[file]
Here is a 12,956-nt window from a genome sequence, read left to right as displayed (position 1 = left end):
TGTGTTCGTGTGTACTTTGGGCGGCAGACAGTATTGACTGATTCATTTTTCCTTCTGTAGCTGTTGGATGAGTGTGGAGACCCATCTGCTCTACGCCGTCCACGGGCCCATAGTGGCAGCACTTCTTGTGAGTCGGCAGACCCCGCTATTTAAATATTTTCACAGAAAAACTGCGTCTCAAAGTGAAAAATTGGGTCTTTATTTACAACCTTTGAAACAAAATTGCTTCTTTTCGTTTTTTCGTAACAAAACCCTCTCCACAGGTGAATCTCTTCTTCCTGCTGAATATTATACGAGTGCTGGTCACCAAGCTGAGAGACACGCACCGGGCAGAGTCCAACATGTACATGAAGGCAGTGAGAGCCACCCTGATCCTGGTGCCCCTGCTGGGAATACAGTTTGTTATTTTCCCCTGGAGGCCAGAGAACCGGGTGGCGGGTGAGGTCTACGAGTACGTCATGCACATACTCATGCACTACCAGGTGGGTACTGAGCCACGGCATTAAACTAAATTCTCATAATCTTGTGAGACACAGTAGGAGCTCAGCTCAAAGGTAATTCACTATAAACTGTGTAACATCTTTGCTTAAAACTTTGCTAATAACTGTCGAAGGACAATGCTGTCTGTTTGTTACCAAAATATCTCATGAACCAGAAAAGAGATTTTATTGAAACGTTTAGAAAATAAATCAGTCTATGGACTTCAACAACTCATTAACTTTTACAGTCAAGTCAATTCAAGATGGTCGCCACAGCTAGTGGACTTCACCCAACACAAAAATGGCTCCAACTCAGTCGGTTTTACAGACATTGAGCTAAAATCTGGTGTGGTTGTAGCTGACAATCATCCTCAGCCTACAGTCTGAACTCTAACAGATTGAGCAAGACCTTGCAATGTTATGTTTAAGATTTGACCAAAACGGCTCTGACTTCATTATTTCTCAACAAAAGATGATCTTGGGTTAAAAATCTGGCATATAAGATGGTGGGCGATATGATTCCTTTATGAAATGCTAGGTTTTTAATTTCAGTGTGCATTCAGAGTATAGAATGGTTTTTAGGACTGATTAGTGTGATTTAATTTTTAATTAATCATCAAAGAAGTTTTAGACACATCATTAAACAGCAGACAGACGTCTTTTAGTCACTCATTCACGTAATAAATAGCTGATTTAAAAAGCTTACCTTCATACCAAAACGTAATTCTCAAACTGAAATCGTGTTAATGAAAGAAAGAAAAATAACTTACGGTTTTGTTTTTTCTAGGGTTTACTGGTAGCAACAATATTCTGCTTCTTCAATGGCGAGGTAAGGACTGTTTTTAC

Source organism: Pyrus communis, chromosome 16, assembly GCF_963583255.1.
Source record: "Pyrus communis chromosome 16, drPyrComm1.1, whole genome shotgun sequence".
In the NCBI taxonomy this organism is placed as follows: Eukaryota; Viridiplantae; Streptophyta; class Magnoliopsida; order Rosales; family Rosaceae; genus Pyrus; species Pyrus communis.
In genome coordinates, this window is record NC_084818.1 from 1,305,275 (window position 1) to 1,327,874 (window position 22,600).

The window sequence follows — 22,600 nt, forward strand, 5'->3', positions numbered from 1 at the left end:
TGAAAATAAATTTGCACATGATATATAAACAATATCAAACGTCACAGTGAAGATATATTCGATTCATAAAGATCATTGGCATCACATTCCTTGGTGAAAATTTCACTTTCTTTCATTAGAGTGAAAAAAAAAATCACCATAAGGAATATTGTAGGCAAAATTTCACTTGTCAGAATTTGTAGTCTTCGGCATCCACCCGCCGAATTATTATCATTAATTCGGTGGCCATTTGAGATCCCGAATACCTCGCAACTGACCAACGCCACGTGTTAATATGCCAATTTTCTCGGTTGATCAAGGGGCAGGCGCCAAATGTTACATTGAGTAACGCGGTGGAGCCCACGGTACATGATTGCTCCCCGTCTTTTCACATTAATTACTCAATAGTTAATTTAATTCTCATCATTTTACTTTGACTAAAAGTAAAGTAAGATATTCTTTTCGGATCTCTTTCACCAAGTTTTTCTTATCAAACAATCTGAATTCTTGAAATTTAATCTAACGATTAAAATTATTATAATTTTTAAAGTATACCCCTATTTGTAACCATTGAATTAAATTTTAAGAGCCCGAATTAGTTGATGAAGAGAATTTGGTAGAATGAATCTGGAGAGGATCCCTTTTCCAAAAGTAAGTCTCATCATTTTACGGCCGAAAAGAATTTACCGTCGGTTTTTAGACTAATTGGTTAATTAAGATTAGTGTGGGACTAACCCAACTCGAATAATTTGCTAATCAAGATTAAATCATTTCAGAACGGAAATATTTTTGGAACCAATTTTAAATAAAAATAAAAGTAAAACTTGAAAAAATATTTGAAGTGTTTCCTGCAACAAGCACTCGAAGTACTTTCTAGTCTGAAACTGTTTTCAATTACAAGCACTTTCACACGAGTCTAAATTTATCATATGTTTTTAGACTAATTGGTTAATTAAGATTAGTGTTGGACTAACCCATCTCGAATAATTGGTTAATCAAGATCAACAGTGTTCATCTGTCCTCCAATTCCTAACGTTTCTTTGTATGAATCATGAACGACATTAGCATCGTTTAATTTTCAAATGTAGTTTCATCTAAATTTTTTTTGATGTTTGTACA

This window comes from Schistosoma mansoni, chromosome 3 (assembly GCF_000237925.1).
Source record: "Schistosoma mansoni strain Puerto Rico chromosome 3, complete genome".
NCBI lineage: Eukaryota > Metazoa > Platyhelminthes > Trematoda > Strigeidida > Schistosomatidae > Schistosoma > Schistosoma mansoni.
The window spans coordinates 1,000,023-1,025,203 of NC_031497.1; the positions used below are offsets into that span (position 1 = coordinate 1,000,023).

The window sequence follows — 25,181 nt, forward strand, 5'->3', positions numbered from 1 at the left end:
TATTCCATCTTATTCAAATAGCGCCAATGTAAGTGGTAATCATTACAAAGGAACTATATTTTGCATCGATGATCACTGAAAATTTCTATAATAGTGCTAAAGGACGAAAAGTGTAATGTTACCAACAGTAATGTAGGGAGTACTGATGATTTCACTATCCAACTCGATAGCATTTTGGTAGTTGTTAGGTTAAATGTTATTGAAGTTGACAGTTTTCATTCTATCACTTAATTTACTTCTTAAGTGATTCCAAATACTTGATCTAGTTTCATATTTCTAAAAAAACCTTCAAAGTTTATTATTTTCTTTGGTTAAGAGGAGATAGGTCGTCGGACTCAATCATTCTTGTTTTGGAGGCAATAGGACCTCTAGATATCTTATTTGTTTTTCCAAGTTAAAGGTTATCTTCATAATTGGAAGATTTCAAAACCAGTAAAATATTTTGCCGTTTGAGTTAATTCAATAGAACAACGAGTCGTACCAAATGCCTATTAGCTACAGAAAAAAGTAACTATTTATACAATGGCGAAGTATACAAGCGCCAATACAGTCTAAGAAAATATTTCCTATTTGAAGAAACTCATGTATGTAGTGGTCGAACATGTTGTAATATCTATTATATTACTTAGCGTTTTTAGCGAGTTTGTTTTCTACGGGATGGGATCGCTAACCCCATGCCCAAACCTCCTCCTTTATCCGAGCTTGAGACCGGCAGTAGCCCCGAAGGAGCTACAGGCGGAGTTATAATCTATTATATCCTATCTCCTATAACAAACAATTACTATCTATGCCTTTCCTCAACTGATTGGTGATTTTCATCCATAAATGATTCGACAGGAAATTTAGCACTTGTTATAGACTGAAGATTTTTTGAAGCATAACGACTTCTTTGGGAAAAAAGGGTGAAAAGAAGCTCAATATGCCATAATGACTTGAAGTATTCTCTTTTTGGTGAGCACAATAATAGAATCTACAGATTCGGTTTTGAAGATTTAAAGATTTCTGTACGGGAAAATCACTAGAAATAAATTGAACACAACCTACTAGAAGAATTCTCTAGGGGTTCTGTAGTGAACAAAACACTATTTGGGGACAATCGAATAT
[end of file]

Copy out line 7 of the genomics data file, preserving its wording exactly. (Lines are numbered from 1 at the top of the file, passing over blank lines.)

The window sequence follows — 22,600 nt, forward strand, 5'->3', positions numbered from 1 at the left end: